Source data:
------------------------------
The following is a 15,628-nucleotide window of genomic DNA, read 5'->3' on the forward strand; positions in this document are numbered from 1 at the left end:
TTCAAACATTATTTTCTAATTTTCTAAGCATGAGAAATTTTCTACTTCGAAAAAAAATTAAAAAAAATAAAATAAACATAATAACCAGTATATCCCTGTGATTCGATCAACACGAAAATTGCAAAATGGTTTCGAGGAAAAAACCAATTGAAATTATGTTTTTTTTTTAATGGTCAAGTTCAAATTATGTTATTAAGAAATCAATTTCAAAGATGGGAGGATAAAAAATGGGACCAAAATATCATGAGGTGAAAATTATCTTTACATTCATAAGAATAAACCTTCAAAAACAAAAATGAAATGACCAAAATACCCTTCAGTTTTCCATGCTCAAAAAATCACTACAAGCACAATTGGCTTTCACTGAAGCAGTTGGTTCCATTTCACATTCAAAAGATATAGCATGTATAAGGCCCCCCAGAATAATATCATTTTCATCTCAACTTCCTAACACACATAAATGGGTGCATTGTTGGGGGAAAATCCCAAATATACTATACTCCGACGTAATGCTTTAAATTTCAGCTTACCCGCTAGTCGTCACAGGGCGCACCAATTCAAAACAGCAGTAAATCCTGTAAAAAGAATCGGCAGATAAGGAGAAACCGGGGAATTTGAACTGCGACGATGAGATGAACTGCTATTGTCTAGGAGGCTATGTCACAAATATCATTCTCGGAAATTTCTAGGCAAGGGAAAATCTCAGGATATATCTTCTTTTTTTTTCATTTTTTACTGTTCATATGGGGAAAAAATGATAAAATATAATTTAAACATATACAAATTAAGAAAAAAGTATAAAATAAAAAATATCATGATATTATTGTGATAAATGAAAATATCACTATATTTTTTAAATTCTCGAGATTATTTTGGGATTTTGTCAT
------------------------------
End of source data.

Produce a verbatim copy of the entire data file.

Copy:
The following is a 15,628-nucleotide window of genomic DNA, read 5'->3' on the forward strand; positions in this document are numbered from 1 at the left end:
TTCAAACATTATTTTCTAATTTTCTAAGCATGAGAAATTTTCTACTTCGAAAAAAAATTAAAAAAAATAAAATAAACATAATAACCAGTATATCCCTGTGATTCGATCAACACGAAAATTGCAAAATGGTTTCGAGGAAAAAACCAATTGAAATTATGTTTTTTTTTTAATGGTCAAGTTCAAATTATGTTATTAAGAAATCAATTTCAAAGATGGGAGGATAAAAAATGGGACCAAAATATCATGAGGTGAAAATTATCTTTACATTCATAAGAATAAACCTTCAAAAACAAAAATGAAATGACCAAAATACCCTTCAGTTTTCCATGCTCAAAAAATCACTACAAGCACAATTGGCTTTCACTGAAGCAGTTGGTTCCATTTCACATTCAAAAGATATAGCATGTATAAGGCCCCCCAGAATAATATCATTTTCATCTCAACTTCCTAACACACATAAATGGGTGCATTGTTGGGGGAAAATCCCAAATATACTATACTCCGACGTAATGCTTTAAATTTCAGCTTACCCGCTAGTCGTCACAGGGCGCACCAATTCAAAACAGCAGTAAATCCTGTAAAAAGAATCGGCAGATAAGGAGAAACCGGGGAATTTGAACTGCGACGATGAGATGAACTGCTATTGTCTAGGAGGCTATGTCACAAATATCATTCTCGGAAATTTCTAGGCAAGGGAAAATCTCAGGATATATCTTCTTTTTTTTTCATTTTTTACTGTTCATATGGGGAAAAAATGATAAAATATAATTTAAACATATACAAATTAAGAAAAAAGTATAAAATAAAAAATATCATGATATTATTGTGATAAATGAAAATATCACTATATTTTTTAAATTCTCGAGATTATTTTGGGATTTTGTCAT